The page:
Berenbaum says that taking a gap year is “the best decision I’ve ever made. I think that it’s opened a lot of doors for me at school just because I have a new perspective coming into college and I feel a little bit older and wiser.”

She believes that gap years can be for anyone. “No one should completely exclude a gap year from their consideration process,” Berenbaum says. “Life moves fast and there’s no rush. You’re gonna finish college anyway, why not take the year off and gain some insight [and] knowledge then go to college with that new perspective?”

Gap year programs may not be for everyone, but they are a great opportunity and all Milken students should consider learning more about these unique programs. Not only do they give students a break between high school and college, but they also provide the potential to meet amazing people and explore fascinating things, abroad or in their own backyards.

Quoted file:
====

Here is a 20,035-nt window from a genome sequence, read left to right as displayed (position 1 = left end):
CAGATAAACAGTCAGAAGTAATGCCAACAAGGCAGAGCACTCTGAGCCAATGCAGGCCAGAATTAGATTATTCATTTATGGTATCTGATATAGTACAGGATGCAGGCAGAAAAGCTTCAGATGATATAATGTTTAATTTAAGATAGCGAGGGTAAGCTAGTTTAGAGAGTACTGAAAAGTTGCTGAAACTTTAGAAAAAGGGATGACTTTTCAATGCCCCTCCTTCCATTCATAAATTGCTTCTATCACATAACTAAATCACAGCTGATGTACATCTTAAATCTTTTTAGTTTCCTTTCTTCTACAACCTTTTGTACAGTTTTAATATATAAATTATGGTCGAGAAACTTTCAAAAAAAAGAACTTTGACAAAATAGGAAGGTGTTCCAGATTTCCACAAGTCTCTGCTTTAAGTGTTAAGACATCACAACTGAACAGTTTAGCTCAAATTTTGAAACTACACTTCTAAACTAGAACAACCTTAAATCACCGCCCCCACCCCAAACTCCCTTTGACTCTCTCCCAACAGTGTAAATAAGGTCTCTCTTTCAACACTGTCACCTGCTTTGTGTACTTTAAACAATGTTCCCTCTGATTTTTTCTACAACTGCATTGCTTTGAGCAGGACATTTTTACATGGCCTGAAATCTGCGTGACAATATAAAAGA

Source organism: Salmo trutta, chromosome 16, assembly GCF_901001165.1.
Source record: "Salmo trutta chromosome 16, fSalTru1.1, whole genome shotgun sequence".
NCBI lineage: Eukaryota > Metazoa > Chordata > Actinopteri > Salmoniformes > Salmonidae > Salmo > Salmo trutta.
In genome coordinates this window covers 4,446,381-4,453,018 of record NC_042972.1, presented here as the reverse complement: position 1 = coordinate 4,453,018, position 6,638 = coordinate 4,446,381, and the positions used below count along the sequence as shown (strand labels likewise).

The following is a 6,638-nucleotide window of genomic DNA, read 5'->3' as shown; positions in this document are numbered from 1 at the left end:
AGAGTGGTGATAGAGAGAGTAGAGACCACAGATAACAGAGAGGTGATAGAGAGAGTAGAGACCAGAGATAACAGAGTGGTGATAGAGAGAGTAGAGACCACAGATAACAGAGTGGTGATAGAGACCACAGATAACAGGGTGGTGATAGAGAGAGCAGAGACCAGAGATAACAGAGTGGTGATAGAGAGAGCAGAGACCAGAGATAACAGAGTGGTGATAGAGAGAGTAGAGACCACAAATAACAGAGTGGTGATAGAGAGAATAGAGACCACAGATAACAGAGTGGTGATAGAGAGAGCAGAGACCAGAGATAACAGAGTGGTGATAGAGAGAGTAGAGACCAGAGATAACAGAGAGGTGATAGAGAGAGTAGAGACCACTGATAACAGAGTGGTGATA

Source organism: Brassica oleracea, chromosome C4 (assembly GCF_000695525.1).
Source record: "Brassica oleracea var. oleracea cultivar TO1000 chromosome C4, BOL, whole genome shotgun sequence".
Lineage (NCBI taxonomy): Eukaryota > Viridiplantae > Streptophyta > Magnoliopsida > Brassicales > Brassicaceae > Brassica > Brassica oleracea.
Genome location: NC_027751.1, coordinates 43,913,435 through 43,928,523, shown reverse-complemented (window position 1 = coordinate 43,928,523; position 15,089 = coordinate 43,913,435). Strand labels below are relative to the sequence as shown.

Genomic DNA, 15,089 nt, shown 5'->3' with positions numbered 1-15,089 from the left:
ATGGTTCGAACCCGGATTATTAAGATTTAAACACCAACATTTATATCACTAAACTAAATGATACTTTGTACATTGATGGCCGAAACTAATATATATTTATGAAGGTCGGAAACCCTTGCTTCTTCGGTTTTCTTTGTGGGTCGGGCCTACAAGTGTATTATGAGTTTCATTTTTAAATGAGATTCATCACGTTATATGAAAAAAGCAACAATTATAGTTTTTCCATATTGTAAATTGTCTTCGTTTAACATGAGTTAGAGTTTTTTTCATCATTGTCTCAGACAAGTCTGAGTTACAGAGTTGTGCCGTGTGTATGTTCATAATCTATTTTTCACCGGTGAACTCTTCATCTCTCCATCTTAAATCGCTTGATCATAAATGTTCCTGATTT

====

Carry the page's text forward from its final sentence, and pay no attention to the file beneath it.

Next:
For questions about Nativ, Mira Berenbaum can be reached at [email protected]

 

This story originally appeared in The Roar on May 26, 2022